Difference between revisions of "AMS Student Chapter Seminar"

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The AMS Student Chapter Seminar is an informal, graduate student-run seminar on a wide range of mathematical topics. Pastries (usually donuts) will be provided.
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The AMS Student Chapter Seminar (aka Donut Seminar) is an informal, graduate student seminar on a wide range of mathematical topics. The goal of the seminar is to promote community building and give graduate students an opportunity to communicate fun, accessible math to their peers in a stress-free (but not sugar-free) environment. Pastries (usually donuts) will be provided.
  
* '''When:''' Wednesdays, 3:00 PM – 3:30 PM
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* '''When:''' Wednesdays, 3:30 PM – 4:00 PM
* '''Where:''' Van Vleck, 9th floor lounge
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* '''Where:''' Van Vleck, 9th floor lounge (unless otherwise announced)
* '''Organizers:''' Laura Cladek, Ryan Julian, Xianghong Chen, Daniel Hast
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* '''Organizers:''' [https://people.math.wisc.edu/~ywu495/ Yandi Wu], Maya Banks
  
Everyone is welcome to give a talk. To sign up, please contact the organizers with a title and abstract. Talks are 30 minutes long and should avoid assuming significant mathematical background beyond first-year graduate courses.
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Everyone is welcome to give a talk. To sign up, please contact one of the organizers with a title and abstract. Talks are 25 minutes long and should avoid assuming significant mathematical background beyond first-year graduate courses.
  
==Spring 2015==
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The schedule of talks from past semesters can be found [[AMS Student Chapter Seminar, previous semesters|here]].
  
===January 28, Moisés Herradón===
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== Fall 2021 ==
  
Title: Winning games and taking names
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=== September 29, John Cobb ===
  
Abstract: So let’s say we’re already amazing at playing one game (any game!) at a time and we now we need to play several games at once, to keep it challenging. We will see that doing this results in us being able to define an addition on the collection of all games, and that it actually turns this collection into a Group. I will talk about some of the wonders that lie within the group. Maybe lions? Maybe a field containing both the real numbers and the ordinals? For sure it has to be one of these two!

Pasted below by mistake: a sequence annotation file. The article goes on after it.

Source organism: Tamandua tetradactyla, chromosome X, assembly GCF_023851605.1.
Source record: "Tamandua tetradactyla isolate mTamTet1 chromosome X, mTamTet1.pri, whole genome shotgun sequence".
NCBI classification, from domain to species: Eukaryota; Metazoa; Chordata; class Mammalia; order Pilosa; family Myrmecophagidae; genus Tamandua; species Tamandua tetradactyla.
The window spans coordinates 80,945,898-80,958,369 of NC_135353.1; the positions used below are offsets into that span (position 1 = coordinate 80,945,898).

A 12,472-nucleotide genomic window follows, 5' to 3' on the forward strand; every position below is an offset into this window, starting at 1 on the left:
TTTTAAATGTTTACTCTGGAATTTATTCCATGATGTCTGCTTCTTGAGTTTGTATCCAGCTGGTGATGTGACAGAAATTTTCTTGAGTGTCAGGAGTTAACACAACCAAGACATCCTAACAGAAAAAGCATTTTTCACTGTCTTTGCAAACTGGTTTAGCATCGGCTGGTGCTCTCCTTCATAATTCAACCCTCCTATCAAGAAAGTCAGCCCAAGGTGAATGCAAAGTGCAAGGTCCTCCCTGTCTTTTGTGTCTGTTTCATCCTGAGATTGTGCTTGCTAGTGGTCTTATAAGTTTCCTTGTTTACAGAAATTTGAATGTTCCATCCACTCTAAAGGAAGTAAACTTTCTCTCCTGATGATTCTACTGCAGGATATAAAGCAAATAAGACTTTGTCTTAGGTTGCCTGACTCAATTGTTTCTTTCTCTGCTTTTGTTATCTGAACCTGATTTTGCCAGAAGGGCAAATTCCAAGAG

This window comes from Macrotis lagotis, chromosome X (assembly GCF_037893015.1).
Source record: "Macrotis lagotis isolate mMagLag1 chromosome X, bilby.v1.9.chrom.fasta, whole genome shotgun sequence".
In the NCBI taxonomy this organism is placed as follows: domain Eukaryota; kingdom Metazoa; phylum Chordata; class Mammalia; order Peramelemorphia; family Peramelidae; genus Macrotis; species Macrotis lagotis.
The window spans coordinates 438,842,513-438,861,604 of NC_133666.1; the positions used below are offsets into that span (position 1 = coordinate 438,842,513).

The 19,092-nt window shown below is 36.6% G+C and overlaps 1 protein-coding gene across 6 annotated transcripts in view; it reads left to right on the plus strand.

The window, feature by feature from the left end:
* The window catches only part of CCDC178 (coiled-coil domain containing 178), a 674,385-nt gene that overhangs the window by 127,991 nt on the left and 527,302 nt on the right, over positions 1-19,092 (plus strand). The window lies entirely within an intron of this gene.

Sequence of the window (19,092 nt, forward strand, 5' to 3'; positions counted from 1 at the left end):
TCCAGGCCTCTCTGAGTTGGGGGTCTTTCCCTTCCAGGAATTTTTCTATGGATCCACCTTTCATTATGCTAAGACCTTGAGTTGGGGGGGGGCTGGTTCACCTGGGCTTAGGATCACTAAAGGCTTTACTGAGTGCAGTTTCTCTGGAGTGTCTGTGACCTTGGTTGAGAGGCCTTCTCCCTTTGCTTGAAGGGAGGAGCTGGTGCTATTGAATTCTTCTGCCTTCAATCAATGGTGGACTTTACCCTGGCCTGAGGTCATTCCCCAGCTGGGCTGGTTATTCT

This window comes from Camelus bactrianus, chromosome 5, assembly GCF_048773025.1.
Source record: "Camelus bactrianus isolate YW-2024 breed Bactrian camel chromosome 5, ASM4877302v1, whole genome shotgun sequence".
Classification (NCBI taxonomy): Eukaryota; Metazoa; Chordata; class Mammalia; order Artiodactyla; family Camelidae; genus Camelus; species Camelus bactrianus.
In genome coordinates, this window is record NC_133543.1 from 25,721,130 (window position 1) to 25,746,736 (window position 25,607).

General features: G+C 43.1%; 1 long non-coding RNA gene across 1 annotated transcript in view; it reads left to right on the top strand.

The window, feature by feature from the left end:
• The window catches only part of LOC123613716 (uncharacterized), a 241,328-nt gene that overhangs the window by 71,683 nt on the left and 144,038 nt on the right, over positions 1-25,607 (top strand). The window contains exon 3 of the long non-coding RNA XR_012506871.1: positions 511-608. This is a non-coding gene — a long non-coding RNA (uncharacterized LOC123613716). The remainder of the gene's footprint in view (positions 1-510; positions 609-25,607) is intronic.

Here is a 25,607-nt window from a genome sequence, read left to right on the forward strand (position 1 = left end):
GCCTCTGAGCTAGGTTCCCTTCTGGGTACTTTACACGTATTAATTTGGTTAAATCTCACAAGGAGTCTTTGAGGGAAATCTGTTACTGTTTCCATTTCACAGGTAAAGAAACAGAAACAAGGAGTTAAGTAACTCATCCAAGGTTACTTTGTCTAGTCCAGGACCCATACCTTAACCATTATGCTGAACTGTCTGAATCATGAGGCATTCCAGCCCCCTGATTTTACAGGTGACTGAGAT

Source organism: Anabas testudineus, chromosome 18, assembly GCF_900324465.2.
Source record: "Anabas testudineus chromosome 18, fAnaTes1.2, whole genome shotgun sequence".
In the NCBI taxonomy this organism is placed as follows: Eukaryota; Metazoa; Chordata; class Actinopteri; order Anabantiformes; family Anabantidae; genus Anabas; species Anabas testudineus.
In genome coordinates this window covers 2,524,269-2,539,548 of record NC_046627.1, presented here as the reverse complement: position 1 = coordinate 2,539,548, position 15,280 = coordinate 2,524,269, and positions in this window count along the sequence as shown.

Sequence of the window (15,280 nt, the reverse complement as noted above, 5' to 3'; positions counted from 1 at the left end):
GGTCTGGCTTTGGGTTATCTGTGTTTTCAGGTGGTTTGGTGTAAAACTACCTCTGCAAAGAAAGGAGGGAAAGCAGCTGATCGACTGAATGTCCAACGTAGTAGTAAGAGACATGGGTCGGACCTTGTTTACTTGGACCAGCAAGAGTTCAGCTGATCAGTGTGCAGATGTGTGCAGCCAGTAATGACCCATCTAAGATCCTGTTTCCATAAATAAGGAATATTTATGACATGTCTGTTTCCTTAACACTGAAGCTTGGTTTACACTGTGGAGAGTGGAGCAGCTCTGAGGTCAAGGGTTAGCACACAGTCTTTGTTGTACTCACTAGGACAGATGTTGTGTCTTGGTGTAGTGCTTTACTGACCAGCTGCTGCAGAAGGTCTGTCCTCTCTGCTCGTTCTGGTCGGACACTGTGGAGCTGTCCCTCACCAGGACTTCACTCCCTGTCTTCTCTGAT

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Title: Rooms on a Sphere
  
===February 11, Becky Eastham===
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Abstract: A classic combinatorial lemma becomes very simple to state and prove when on the surface of a sphere, leading to easy constructive proofs of some other well known theorems.
  
Title: A generalization of van der Waerden numbers: (a, b) triples and (a_1, a_2, ..., a_n) (n + 1)-tuples
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=== October 6, Karan Srivastava ===
  
Abstract: Van der Waerden defined w(k; r) to be the least positive integer such that for every r-coloring of the integers from 1 to w(k; r), there is a monochromatic arithmetic progression of length k.  He proved that w(k; r) exists for all positive k, r.  I will discuss the case where r = 2.  These numbers are notoriously hard to calculate: the first 6 of these are 1, 3, 9, 35, 178, and 1132, but no others are known.  I will discuss properties of a generalization of these numbers, (a_1, a_2, ..., a_n) (n + 1)-tuples, which are sets of the form {d, a_1x + d, a_2x + 2d, ..., a_nx + nd}, for d, x positive natural numbers.
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Title: An 'almost impossible' puzzle and group theory
  
==Fall 2014==
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Abstract: You're given a chessboard with a randomly oriented coin on every square and a key hidden under one of them; player one knows where the key is and flips a single coin; player 2, using only the information of the new coin arrangement must determine where the key is. Is there a winning strategy? In this talk, we will explore this classic puzzle in a more generalized context, with n squares and d sided dice on every square. We'll see when the game is solvable and in doing so, see how the answer relies on group theory and the existence of certain groups.
  
===September 25, Vladimir Sotirov===
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=== October 13, John Yin ===
  
Title: [[Media:Compact-openTalk.pdf|The compact open topology: what is it really?]]
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Title: TBA
  
Abstract: The compact-open topology on the space C(X,Y) of continuous functions from X to Y is mysteriously generated by declaring that for each compact subset K of X and each open subset V of Y, the continous functions f: X->Y conducting K inside V constitute an open set. In this talk, I will explain the universal property that uniquely determines the compact-open topology, and sketch a pretty constellation of little-known but elementary facts from domain theory that dispell the mystery of the compact-open topology's definition.
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Abstract: TBA
  
===October 8, David Bruce===
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=== October 20, Varun Gudibanda ===
  
Title: Hex on the Beach
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Title: TBA